So the current ADAU1966 boards I am playing with have a new issue I have discovered. The ADAU1966 generates it's own "common mode" voltage reference to bias all the outputs to 2.25V. Two of the DAC boards I have tested at 1.47V on the CM pins.
Something is wrong here, it may be the extra capacitance I have on the pin. The data sheet recommends 10uF and 100nF. I have 100nf, 22uF (ceramic) and 220uF aluminium electrolytic. More is always better!!! Or not, in fact that is complete rubbish. I shall remove the 220uF and see what happens.
Extra PCB footprints are not an issue. It's all there to experiment with. If the changes are needed they are not really unexpected as with any project in development.
In any case, and I think I pointed this out in a previous post, the ADAU1966 seems to be hard to get now. The newer ADAU1966A is twice the price and just as hard to find in stock. Even so it is still a good DAC. I am working on a revised PCB layout, it would be good to make sure all designs (new and old) and up to their best performance and working 100%
So after much head scratching the EEPROM selfboot is working again. The SPI address doesn't seem to matter as long as the EEPROM settings are correct. MP0, MP1, MP2, MP3 pins also need setting correctly - although I have changed these a few times before they are correct as it's not completely obvious.
This all needs documenting properly. Hopefully with this box of tricks now working, almost as expected pending a reduction in analogue output levels, I can start doing that.
Other reworked PCB layouts are still work in progress, a few more tweaks needed to finish them off.
CoreOne revision 2 is getting there. Component placement is 99% there, just need to move 4 jumpers to remove a break in a ground connection. Other PCB revisions are almost complete as well.
I still cannot get the EEPROM working on existing DSP boards. I am at a complete loss here. They used to work on early SigmaStudio versions. I shall keep poking away at it and there is a small hardware change I can try, removing a pull-up resistor on the EEPROM chip select line. I am not sure why it would make a difference now, but might be worth a try.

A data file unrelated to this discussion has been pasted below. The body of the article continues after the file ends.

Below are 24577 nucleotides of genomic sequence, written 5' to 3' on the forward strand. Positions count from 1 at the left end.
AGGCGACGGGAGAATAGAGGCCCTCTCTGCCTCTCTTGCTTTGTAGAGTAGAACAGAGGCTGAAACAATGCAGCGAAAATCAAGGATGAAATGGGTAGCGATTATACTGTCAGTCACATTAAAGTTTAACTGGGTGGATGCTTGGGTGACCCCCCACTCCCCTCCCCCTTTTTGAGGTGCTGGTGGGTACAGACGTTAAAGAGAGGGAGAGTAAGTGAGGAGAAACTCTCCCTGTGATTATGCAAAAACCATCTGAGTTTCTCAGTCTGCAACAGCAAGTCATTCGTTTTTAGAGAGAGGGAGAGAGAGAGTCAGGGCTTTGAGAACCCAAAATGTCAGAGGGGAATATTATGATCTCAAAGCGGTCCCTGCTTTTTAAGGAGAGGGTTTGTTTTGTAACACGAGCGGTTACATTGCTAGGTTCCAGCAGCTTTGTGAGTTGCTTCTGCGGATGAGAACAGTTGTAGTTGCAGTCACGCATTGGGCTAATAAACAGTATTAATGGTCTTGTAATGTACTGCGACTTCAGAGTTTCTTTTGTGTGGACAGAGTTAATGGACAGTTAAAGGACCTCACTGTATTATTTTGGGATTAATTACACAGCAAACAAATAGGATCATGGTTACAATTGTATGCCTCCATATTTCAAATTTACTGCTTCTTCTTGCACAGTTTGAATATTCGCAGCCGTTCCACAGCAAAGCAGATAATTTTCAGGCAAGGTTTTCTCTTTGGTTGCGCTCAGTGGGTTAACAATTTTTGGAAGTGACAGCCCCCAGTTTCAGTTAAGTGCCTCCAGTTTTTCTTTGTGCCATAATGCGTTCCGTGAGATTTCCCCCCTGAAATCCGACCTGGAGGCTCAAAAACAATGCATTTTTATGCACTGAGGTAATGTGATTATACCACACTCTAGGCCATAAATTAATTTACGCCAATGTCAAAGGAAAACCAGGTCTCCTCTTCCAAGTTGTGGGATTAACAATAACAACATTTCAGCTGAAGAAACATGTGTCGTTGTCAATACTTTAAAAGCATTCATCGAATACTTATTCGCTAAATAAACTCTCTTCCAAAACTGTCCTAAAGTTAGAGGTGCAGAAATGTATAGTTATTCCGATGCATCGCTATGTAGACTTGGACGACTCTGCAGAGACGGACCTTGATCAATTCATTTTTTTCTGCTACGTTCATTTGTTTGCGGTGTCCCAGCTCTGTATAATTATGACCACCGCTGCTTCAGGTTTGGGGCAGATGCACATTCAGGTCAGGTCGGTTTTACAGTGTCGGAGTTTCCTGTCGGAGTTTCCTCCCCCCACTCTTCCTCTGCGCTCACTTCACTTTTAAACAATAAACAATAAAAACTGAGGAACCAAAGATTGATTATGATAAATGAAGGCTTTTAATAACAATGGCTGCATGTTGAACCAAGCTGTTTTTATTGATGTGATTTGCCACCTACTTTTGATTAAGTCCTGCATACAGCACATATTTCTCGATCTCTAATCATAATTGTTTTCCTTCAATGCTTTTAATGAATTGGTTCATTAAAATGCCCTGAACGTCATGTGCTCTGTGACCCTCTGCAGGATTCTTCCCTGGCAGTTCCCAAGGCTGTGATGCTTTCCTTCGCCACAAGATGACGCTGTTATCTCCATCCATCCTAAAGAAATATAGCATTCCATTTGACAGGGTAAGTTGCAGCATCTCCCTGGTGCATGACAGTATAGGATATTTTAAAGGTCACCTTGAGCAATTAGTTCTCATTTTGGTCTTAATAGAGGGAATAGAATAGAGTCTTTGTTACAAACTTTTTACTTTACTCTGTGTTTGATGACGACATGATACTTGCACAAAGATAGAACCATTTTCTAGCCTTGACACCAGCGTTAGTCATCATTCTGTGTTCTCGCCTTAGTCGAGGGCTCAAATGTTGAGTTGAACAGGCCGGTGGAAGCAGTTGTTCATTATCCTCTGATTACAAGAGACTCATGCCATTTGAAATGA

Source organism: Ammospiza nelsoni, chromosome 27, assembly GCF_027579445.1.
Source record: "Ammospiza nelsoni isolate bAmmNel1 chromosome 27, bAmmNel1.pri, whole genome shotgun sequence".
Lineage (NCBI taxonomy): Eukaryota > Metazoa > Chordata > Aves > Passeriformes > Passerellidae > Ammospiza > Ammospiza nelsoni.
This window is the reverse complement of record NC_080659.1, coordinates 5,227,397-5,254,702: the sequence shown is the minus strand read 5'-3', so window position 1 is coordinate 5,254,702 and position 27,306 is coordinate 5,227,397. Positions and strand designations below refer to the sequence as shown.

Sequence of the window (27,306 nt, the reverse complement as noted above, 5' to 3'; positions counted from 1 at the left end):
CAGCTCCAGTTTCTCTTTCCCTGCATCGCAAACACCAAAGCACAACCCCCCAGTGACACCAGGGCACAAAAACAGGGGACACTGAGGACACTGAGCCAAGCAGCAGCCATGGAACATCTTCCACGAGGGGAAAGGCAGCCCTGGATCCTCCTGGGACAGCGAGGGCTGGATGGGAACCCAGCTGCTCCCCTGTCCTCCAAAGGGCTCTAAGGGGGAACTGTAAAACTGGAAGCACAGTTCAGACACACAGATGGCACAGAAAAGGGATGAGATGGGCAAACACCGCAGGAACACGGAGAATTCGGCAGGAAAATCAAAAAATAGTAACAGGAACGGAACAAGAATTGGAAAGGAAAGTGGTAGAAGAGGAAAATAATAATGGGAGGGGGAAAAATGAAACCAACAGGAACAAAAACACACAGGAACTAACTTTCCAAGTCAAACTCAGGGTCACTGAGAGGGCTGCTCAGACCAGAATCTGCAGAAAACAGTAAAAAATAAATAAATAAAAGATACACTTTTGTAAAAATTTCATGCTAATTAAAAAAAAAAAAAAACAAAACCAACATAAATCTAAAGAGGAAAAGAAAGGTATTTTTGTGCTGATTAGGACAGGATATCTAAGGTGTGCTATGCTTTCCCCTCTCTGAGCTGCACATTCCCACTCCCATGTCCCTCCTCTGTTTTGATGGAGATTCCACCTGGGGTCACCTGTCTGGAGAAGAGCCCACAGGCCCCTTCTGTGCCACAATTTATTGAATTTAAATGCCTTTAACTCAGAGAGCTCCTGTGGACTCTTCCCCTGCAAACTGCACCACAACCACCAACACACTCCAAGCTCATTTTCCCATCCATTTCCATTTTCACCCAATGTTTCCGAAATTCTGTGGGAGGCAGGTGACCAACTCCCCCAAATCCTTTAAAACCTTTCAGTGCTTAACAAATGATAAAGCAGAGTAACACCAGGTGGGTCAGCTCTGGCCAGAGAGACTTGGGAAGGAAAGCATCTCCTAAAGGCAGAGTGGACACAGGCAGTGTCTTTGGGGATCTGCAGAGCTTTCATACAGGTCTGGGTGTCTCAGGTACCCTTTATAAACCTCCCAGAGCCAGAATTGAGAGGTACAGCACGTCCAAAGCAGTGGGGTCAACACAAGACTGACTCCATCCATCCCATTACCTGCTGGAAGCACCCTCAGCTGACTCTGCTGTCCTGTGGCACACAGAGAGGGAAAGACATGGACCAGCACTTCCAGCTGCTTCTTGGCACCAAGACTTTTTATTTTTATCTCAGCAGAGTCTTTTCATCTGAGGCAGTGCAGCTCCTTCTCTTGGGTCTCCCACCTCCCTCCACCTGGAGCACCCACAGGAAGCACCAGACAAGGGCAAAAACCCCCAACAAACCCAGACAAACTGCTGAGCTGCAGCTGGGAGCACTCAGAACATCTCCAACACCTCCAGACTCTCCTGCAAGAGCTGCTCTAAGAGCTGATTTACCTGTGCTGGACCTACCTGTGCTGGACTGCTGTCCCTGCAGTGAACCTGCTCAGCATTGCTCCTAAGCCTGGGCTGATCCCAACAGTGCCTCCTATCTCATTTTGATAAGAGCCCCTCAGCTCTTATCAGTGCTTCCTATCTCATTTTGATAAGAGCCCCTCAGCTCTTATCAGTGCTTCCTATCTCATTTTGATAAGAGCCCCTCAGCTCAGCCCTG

So my 2 input (XLR) 8 output (phono/RCA) box had been giving me some worries over the past couple of months, and in fact I gave up on it for a few weeks, But I plugged it all back in last night and... it just works.
Stupidity was the main cause for issue. My output phono sockets on the back actually are ordered as "4 5 6 7 0 1 2 3" to match up with the Sigma Studio output channels. As the ribbon connectors on the buffer PCB and DAC PCB are aligned in the same orientation to the edges of the PCB, when they are put together they are "opposite" and the ribbon cable has to twist 180 degrees to fit. Pretty dumb not to notice it but there we are, humanities flaws being shown in their finest hour.
Simple waveform generator (ancient noisy thing) on the Right channel XLR input, mapped to channel 1 output. And it works (and it works with any other channel combo as well). Nothing special but it's a start, adding crossovers in is just done in the DSP now. Although it won't boot from the EEPROM at the moment, assume I actually put an EEPROM chip in the socket.... maybe I should go check that....
Oh and my maximum output from the buffer board with the dac at 0dB output is 5Vpp, so I need to change a few resistors on the buffer board or some amps will get fried.
The DAC chip I have been using, the ADAU1966, no longer seems to be stocked in Farnell. There is also a new variant the ADAU1966A which looks compatible, and there is some limited stock at Digikey/Mouser. RS have stock of the ADAU1966 but the price is much higher (over double) than I last paid for a few. Both parts are shown as production parts so unsure what has changed.
Cirrus Logic offer a range of 8 Channel DACs that support TDM data modes. They have less channels than the ADAU1966, but may be usable. I need to check master clock requirements and other details but will need a new design. They also seem to be in stock at a number of places.
Reworking PCB redesigns and unraveling all the interwoven tracking and component placement without destroying the whole design is hard. Sometimes it is just easier to start again!
As I have been reviewing all the designs I have slowly been making lots of small changes, and lots of small changes leads to lots of PCB rework. This is fine but I am becoming more and more busy with life these days so it will take some time. And in fact just starting from scratch on several PCB layouts may be quicker than trying to work out what I did last time.